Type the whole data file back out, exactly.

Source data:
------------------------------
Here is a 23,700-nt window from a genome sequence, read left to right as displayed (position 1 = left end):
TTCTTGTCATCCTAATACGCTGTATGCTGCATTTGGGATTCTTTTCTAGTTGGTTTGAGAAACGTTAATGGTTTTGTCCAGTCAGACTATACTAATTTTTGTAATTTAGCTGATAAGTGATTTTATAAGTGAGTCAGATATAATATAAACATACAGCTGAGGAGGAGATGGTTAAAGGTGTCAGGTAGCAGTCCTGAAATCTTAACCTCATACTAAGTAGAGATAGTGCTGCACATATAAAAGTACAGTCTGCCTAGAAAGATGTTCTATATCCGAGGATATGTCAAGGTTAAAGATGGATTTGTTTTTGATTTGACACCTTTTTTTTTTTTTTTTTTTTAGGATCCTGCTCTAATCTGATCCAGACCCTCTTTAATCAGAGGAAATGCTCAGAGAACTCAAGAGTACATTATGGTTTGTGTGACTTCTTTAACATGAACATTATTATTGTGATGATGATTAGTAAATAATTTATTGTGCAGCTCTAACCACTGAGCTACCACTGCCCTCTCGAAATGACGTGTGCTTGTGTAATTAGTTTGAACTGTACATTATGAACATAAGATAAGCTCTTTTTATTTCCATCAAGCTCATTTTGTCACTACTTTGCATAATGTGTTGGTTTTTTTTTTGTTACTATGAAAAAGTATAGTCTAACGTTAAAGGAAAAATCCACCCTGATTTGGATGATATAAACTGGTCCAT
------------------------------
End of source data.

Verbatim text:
Here is a 23,700-nt window from a genome sequence, read left to right as displayed (position 1 = left end):
TTCTTGTCATCCTAATACGCTGTATGCTGCATTTGGGATTCTTTTCTAGTTGGTTTGAGAAACGTTAATGGTTTTGTCCAGTCAGACTATACTAATTTTTGTAATTTAGCTGATAAGTGATTTTATAAGTGAGTCAGATATAATATAAACATACAGCTGAGGAGGAGATGGTTAAAGGTGTCAGGTAGCAGTCCTGAAATCTTAACCTCATACTAAGTAGAGATAGTGCTGCACATATAAAAGTACAGTCTGCCTAGAAAGATGTTCTATATCCGAGGATATGTCAAGGTTAAAGATGGATTTGTTTTTGATTTGACACCTTTTTTTTTTTTTTTTTTTTAGGATCCTGCTCTAATCTGATCCAGACCCTCTTTAATCAGAGGAAATGCTCAGAGAACTCAAGAGTACATTATGGTTTGTGTGACTTCTTTAACATGAACATTATTATTGTGATGATGATTAGTAAATAATTTATTGTGCAGCTCTAACCACTGAGCTACCACTGCCCTCTCGAAATGACGTGTGCTTGTGTAATTAGTTTGAACTGTACATTATGAACATAAGATAAGCTCTTTTTATTTCCATCAAGCTCATTTTGTCACTACTTTGCATAATGTGTTGGTTTTTTTTTTGTTACTATGAAAAAGTATAGTCTAACGTTAAAGGAAAAATCCACCCTGATTTGGATGATATAAACTGGTCCAT